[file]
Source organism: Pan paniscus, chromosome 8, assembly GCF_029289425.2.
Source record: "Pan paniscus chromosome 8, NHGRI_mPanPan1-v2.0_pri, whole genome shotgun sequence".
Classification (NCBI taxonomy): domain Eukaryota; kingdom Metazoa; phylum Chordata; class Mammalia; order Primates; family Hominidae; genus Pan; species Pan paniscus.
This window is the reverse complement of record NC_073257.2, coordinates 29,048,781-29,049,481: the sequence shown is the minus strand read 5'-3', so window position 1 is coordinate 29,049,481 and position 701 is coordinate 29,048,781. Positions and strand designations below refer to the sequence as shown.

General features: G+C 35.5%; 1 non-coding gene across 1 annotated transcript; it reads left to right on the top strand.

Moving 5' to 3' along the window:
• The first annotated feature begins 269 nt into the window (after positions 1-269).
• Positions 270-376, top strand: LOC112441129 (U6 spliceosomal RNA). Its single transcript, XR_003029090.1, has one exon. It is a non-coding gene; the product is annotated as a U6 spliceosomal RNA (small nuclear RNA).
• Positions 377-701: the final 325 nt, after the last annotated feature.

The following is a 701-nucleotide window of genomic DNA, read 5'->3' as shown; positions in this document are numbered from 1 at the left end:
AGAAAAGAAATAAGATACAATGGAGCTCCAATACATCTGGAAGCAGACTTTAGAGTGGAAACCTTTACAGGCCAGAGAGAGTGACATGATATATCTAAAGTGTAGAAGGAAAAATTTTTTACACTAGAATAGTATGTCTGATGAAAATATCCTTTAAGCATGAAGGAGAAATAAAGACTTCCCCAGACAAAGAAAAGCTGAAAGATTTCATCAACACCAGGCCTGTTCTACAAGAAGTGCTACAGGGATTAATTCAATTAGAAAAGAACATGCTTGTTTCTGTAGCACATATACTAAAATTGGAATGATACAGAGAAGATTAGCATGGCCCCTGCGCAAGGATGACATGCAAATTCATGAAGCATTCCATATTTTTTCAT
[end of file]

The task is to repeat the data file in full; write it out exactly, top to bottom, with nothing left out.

Source organism: Pan paniscus, chromosome 8, assembly GCF_029289425.2.
Source record: "Pan paniscus chromosome 8, NHGRI_mPanPan1-v2.0_pri, whole genome shotgun sequence".
Classification (NCBI taxonomy): domain Eukaryota; kingdom Metazoa; phylum Chordata; class Mammalia; order Primates; family Hominidae; genus Pan; species Pan paniscus.
This window is the reverse complement of record NC_073257.2, coordinates 29,048,781-29,049,481: the sequence shown is the minus strand read 5'-3', so window position 1 is coordinate 29,049,481 and position 701 is coordinate 29,048,781. Positions and strand designations below refer to the sequence as shown.

General features: G+C 35.5%; 1 non-coding gene across 1 annotated transcript; it reads left to right on the top strand.

Moving 5' to 3' along the window:
• The first annotated feature begins 269 nt into the window (after positions 1-269).
• Positions 270-376, top strand: LOC112441129 (U6 spliceosomal RNA). Its single transcript, XR_003029090.1, has one exon. It is a non-coding gene; the product is annotated as a U6 spliceosomal RNA (small nuclear RNA).
• Positions 377-701: the final 325 nt, after the last annotated feature.

The following is a 701-nucleotide window of genomic DNA, read 5'->3' as shown; positions in this document are numbered from 1 at the left end:
AGAAAAGAAATAAGATACAATGGAGCTCCAATACATCTGGAAGCAGACTTTAGAGTGGAAACCTTTACAGGCCAGAGAGAGTGACATGATATATCTAAAGTGTAGAAGGAAAAATTTTTTACACTAGAATAGTATGTCTGATGAAAATATCCTTTAAGCATGAAGGAGAAATAAAGACTTCCCCAGACAAAGAAAAGCTGAAAGATTTCATCAACACCAGGCCTGTTCTACAAGAAGTGCTACAGGGATTAATTCAATTAGAAAAGAACATGCTTGTTTCTGTAGCACATATACTAAAATTGGAATGATACAGAGAAGATTAGCATGGCCCCTGCGCAAGGATGACATGCAAATTCATGAAGCATTCCATATTTTTTCAT